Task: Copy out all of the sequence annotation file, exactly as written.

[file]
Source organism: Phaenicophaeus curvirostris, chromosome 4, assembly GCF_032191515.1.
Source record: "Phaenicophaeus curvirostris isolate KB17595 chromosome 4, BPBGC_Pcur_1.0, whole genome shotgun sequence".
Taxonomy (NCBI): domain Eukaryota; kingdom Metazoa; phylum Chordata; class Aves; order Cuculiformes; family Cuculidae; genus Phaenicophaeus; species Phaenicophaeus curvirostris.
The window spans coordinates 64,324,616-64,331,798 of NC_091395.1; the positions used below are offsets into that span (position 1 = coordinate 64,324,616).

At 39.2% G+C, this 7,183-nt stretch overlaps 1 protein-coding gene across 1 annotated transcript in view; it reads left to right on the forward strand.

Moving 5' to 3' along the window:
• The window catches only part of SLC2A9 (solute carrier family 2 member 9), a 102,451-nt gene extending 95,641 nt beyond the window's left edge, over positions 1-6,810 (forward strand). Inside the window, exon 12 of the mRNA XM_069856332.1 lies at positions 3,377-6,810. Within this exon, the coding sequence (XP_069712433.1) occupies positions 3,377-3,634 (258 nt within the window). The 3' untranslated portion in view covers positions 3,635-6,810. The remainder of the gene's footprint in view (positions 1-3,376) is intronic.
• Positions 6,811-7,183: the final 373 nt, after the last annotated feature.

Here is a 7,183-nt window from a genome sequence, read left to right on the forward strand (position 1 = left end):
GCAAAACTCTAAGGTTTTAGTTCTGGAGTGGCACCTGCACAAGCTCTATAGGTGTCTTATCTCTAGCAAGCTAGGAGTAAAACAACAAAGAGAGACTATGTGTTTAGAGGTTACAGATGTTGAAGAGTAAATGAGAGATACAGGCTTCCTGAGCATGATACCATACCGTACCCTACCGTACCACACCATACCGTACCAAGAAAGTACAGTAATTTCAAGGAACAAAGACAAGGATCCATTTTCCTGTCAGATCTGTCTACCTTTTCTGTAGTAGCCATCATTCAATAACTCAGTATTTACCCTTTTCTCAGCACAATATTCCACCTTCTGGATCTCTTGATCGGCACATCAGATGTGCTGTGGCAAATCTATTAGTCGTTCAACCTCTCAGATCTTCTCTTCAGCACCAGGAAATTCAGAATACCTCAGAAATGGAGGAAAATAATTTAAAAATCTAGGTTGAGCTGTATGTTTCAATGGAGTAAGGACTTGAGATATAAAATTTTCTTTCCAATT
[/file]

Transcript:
Source organism: Phaenicophaeus curvirostris, chromosome 4, assembly GCF_032191515.1.
Source record: "Phaenicophaeus curvirostris isolate KB17595 chromosome 4, BPBGC_Pcur_1.0, whole genome shotgun sequence".
Taxonomy (NCBI): domain Eukaryota; kingdom Metazoa; phylum Chordata; class Aves; order Cuculiformes; family Cuculidae; genus Phaenicophaeus; species Phaenicophaeus curvirostris.
The window spans coordinates 64,324,616-64,331,798 of NC_091395.1; the positions used below are offsets into that span (position 1 = coordinate 64,324,616).

At 39.2% G+C, this 7,183-nt stretch overlaps 1 protein-coding gene across 1 annotated transcript in view; it reads left to right on the forward strand.

Moving 5' to 3' along the window:
• The window catches only part of SLC2A9 (solute carrier family 2 member 9), a 102,451-nt gene extending 95,641 nt beyond the window's left edge, over positions 1-6,810 (forward strand). Inside the window, exon 12 of the mRNA XM_069856332.1 lies at positions 3,377-6,810. Within this exon, the coding sequence (XP_069712433.1) occupies positions 3,377-3,634 (258 nt within the window). The 3' untranslated portion in view covers positions 3,635-6,810. The remainder of the gene's footprint in view (positions 1-3,376) is intronic.
• Positions 6,811-7,183: the final 373 nt, after the last annotated feature.

Here is a 7,183-nt window from a genome sequence, read left to right on the forward strand (position 1 = left end):
GCAAAACTCTAAGGTTTTAGTTCTGGAGTGGCACCTGCACAAGCTCTATAGGTGTCTTATCTCTAGCAAGCTAGGAGTAAAACAACAAAGAGAGACTATGTGTTTAGAGGTTACAGATGTTGAAGAGTAAATGAGAGATACAGGCTTCCTGAGCATGATACCATACCGTACCCTACCGTACCACACCATACCGTACCAAGAAAGTACAGTAATTTCAAGGAACAAAGACAAGGATCCATTTTCCTGTCAGATCTGTCTACCTTTTCTGTAGTAGCCATCATTCAATAACTCAGTATTTACCCTTTTCTCAGCACAATATTCCACCTTCTGGATCTCTTGATCGGCACATCAGATGTGCTGTGGCAAATCTATTAGTCGTTCAACCTCTCAGATCTTCTCTTCAGCACCAGGAAATTCAGAATACCTCAGAAATGGAGGAAAATAATTTAAAAATCTAGGTTGAGCTGTATGTTTCAATGGAGTAAGGACTTGAGATATAAAATTTTCTTTCCAATT